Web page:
You don’t have to burn books to destroy a culture. Just get people to stop reading them. Ray Bradbury said that in 1994, several years before the proliferation ... Read More
I love that moment in “The Ugly Duckling” when the poor, persecuted duckling, set upon on every side by ducks and hens and cats and henwives, sees a flock of swans:
The duckling had never seen anything so beautiful. They were dazzlingly white with long waving necks. They were swans, and uttering a peculiar cry they spread out their magnificent broad wings and flew away from the cold regions to warmer lands and open seas. They mounted so high, so very high, and the ugly little duckling became strangely uneasy. He circled round and round in the water like a wheel, craning his neck up into the air after them. Then he uttered a shriek so piercing and so strange that he was quite frightned by it himself. Oh, he could not forget those birds, those beautiful birds.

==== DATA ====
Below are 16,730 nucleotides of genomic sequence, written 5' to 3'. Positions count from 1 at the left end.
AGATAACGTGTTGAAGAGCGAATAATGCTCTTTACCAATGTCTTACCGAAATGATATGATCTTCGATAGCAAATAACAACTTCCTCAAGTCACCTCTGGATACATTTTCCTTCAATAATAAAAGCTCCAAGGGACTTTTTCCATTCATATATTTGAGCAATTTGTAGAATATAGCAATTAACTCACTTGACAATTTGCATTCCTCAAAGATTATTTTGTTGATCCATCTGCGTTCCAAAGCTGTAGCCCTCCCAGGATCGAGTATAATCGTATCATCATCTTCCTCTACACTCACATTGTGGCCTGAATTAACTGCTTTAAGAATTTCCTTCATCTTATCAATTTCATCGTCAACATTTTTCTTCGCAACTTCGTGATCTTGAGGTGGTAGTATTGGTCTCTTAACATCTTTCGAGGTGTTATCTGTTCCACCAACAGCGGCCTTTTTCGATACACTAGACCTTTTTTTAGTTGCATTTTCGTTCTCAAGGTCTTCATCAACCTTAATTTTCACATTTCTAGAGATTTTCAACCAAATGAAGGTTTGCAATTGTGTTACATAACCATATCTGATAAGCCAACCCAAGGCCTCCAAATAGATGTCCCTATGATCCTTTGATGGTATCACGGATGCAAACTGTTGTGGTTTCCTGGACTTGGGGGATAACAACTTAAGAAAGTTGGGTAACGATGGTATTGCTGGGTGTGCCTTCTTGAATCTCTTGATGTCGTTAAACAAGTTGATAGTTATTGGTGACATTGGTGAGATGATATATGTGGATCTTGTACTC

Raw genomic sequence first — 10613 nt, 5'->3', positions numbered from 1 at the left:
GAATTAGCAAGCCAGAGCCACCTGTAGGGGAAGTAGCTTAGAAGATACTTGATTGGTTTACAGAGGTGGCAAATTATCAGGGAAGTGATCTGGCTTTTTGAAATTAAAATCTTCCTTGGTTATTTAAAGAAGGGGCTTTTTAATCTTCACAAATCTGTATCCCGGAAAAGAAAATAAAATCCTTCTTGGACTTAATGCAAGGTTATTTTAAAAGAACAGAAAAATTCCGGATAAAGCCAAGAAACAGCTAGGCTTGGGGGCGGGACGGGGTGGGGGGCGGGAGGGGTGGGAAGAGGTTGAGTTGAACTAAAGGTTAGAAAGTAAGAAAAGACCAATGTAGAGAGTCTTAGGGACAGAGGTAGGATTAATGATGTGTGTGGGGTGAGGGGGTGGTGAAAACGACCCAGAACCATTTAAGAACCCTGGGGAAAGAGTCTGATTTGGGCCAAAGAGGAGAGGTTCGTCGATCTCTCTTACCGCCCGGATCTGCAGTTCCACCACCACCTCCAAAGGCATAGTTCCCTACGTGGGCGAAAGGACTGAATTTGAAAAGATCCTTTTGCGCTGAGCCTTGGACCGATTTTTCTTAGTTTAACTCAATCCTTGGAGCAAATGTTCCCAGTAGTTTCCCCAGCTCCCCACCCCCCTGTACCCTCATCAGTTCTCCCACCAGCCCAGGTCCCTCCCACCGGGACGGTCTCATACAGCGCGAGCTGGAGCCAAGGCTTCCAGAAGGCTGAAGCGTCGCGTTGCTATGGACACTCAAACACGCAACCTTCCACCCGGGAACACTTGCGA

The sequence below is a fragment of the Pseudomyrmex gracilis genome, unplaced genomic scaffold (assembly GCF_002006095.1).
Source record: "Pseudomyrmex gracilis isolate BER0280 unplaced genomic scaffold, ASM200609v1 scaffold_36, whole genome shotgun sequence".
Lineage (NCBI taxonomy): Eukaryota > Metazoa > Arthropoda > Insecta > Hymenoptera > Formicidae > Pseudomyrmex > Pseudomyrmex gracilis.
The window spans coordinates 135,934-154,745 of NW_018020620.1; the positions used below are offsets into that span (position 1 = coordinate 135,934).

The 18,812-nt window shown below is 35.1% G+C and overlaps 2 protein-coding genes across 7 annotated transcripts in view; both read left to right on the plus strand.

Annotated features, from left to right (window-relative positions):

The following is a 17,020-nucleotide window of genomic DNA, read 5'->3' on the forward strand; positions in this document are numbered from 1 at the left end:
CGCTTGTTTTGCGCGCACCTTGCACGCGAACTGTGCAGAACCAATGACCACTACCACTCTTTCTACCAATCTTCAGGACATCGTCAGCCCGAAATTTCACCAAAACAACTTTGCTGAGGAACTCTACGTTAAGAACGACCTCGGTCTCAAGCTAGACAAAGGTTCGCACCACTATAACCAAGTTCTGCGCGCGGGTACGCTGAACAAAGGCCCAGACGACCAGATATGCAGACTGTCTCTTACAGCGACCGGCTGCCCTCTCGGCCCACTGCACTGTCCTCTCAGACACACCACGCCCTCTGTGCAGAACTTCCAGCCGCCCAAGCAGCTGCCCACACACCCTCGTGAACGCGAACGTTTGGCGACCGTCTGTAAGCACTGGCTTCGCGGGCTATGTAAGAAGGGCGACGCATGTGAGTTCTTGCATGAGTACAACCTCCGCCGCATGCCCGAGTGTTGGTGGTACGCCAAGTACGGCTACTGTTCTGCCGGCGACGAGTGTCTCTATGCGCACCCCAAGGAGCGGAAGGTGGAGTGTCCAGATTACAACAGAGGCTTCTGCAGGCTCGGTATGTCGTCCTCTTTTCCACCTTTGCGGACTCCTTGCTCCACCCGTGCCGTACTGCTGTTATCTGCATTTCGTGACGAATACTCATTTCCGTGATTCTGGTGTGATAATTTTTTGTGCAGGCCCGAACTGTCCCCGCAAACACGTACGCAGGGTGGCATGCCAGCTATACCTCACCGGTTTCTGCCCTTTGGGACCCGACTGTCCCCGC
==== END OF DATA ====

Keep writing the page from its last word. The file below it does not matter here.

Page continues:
Was there ever a better depiction of what it’s like to be a child? The duckling, so full of self-doubt, marvels and trembles at the thing he is destined to become. We know what he doesn’t know: he will be that beautiful someday.
Beautiful someday. The duckling’s great revelation is that he is himself a thing of wonder. He admired the swans, but it never occurred to him to aspire to swanhood. When he finally comes face to face with the swans, he assumes that they will kill him for his ugliness. Bowing his neck for the fatal blow, he sees his reflection in the water. And there he sees a swan.
It’s the divine comedy. Our wildest dreams turn out not to be wild enough. Our fondest hopes turn out to be pale beside the truth. And we long and ache for that which turns out to have been true all along.
Jonathan Rogers is the author of The Terrible Speed of Mercy, one of the finest biographies of Flannery O’Connor we've ever read. His other books include the Wilderking Trilogy–The Bark of the Bog Owl, The Secret of the Swamp King, and The Way of the Wilderking–as well as The World According to Narnia and a biography of Saint Patrick. He has spent most of his adult life in Nashville, Tennessee, where he and his wife Lou Alice are raising a houseful of robustious children.